I tried answering a question that ended up with an expression $$\mathcal F\left\{e^{\left(\frac{2\pi j} {t}\right)}\right\}$$

Now this function we know from famous identity is $$e^{ai} = \cos(a)+i\sin(a)$$ gives $$e^{\left(\frac{2\pi j} {t}\right)} = \cos\left(\frac{2\pi} t\right)+i\sin\left(\frac{2\pi} t\right)$$

having very wobbly behaviour around $t=0$, although still being continuous and differentiable a.e.

Now to question. Would it make sense to create integral transform based on basis functions like this? Which functions could it describe well?

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  • $\begingroup$ What is the variable to have a basis function, in Fourier basis angle or frequency is the variable. $\endgroup$ – Creator Apr 16 at 22:05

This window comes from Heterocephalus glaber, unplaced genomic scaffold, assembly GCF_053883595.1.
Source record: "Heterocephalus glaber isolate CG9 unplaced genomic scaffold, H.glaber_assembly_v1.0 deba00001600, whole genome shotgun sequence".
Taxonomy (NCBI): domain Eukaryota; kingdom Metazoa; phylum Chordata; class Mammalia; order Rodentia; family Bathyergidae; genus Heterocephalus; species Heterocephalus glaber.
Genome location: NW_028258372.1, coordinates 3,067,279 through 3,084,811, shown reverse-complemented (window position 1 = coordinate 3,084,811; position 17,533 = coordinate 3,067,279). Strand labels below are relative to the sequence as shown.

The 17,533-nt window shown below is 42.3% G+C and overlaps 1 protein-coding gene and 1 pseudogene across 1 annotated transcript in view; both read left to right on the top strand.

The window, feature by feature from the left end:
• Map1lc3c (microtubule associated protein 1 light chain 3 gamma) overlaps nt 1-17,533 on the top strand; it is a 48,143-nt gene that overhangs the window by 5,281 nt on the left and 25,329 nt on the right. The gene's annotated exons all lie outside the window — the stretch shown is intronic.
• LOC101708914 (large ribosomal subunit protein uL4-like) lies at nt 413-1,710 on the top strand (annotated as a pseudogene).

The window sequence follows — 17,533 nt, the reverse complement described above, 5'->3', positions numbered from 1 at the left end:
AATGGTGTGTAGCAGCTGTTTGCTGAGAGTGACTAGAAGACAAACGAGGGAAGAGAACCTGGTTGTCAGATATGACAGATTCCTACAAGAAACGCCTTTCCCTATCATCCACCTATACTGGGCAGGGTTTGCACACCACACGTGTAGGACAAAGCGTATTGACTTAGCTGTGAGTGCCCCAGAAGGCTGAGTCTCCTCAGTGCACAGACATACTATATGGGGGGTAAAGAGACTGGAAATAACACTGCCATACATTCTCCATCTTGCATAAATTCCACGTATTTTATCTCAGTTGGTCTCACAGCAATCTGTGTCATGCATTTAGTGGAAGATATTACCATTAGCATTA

• $\begingroup$ @Creator good question. I wonder what would be most interesting. $\endgroup$ – mathreadler Apr 16 at 22:09
  • $\begingroup$ Probably doesn't answer the question, but this integral exists in the ordinary sense: $$\int_{-\infty}^\infty (e^{2 \pi i/t} - 1) e^{i p t} dt = -\frac {(2 \pi)^{3/2} J_1(2 \sqrt {2 \pi p})} {\sqrt p} H(p).$$ The transform of $1$ is $2 \pi \delta(p)$. $\endgroup$ – Maxim Apr 17 at 11:06
  • $\begingroup$ If your question is about $\int_0^\infty f(t) e^{ia/t}dt$ then it is just the usual Fourier transform $ \int_0^\infty u^{-2}f(1/u) e^{iau}du$ $\endgroup$ – reuns Apr 17 at 11:29

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